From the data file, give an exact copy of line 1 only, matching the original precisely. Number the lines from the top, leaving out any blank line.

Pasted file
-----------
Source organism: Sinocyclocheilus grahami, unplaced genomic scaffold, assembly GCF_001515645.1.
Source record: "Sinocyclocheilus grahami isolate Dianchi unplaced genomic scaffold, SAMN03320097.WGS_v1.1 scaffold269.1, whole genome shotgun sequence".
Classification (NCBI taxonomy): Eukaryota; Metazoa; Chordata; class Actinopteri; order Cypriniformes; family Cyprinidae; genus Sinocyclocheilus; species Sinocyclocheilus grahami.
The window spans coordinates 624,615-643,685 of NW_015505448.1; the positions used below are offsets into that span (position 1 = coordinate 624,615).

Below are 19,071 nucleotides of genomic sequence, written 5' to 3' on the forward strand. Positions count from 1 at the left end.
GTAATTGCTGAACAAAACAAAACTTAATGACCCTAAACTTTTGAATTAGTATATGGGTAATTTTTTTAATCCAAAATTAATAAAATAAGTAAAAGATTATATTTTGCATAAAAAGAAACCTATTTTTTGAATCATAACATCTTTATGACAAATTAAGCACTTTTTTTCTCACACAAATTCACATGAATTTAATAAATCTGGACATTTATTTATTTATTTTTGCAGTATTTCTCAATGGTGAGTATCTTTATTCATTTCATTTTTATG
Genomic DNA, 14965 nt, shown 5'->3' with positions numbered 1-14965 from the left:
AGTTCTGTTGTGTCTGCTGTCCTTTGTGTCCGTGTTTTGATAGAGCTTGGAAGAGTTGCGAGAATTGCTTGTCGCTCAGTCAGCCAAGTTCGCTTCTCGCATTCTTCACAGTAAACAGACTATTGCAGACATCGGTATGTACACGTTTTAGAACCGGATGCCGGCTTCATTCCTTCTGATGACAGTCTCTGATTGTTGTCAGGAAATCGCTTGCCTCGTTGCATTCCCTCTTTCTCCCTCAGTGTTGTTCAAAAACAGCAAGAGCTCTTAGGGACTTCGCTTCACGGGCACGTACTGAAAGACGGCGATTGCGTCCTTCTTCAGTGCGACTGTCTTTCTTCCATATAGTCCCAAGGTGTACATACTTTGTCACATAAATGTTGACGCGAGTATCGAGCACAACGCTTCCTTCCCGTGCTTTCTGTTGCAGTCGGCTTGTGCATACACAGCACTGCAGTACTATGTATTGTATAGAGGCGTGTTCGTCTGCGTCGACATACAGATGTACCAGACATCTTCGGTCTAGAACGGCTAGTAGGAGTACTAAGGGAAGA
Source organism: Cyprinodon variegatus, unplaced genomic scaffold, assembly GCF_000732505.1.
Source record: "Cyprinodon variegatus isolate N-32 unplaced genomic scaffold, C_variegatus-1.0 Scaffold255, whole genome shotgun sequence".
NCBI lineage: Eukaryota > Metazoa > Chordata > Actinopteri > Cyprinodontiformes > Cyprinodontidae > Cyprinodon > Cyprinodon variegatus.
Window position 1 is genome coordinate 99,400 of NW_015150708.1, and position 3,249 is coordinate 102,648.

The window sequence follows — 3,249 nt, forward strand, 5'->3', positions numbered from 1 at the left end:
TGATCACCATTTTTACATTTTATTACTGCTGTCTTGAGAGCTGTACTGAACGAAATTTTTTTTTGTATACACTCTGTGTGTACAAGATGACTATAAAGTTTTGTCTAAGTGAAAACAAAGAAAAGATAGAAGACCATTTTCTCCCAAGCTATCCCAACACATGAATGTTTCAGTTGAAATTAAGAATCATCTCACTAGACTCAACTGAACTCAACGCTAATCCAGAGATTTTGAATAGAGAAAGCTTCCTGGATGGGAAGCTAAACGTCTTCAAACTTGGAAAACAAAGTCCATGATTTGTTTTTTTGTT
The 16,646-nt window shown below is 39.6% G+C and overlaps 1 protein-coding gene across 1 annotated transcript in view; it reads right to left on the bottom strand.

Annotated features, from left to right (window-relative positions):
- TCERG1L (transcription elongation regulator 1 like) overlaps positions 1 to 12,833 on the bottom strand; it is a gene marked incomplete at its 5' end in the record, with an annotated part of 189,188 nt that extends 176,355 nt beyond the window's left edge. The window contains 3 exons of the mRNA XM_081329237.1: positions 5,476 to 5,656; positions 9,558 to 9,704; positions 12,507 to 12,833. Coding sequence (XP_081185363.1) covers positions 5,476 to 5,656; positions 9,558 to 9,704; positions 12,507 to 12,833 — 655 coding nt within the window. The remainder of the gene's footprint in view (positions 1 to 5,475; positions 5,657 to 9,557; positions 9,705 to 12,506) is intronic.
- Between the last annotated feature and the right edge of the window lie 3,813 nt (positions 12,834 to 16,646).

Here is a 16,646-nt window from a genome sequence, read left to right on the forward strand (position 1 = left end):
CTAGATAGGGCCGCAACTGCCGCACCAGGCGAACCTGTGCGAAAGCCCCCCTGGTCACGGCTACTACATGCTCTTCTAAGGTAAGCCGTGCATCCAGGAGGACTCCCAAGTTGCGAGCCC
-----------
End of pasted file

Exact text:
Source organism: Sinocyclocheilus grahami, unplaced genomic scaffold, assembly GCF_001515645.1.